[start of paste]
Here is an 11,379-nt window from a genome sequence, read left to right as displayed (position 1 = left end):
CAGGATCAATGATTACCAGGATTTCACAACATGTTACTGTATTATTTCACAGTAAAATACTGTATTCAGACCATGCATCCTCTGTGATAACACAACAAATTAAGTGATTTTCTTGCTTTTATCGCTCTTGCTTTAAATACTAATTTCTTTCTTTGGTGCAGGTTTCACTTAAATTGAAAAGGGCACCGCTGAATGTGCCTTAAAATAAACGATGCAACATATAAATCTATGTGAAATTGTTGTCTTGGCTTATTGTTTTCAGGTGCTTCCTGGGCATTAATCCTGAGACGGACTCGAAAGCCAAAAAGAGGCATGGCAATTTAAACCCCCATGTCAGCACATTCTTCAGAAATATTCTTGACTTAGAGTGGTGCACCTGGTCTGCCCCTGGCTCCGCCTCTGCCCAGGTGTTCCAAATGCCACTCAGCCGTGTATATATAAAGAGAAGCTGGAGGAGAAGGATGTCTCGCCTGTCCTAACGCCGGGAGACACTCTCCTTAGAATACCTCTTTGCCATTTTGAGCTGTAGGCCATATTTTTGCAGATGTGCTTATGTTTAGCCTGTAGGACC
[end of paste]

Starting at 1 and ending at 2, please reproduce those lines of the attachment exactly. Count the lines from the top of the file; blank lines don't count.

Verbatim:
Here is an 11,379-nt window from a genome sequence, read left to right as displayed (position 1 = left end):
CAGGATCAATGATTACCAGGATTTCACAACATGTTACTGTATTATTTCACAGTAAAATACTGTATTCAGACCATGCATCCTCTGTGATAACACAACAAATTAAGTGATTTTCTTGCTTTTATCGCTCTTGCTTTAAATACTAATTTCTTTCTTTGGTGCAGGTTTCACTTAAATTGAAAAGGGCACCGCTGAATGTGCCTTAAAATAAACGATGCAACATATAAATCTATGTGAAATTGTTGTCTTGGCTTATTGTTTTCAGGTGCTTCCTGGGCATTAATCCTGAGACGGACTCGAAAGCCAAAAAGAGGCATGGCAATTTAAACCCCCATGTCAGCACATTCTTCAGAAATATTCTTGACTTAGAGTGGTGCACCTGGTCTGCCCCTGGCTCCGCCTCTGCCCAGGTGTTCCAAATGCCACTCAGCCGTGTATATATAAAGAGAAGCTGGAGGAGAAGGATGTCTCGCCTGTCCTAACGCCGGGAGACACTCTCCTTAGAATACCTCTTTGCCATTTTGAGCTGTAGGCCATATTTTTGCAGATGTGCTTATGTTTAGCCTGTAGGACC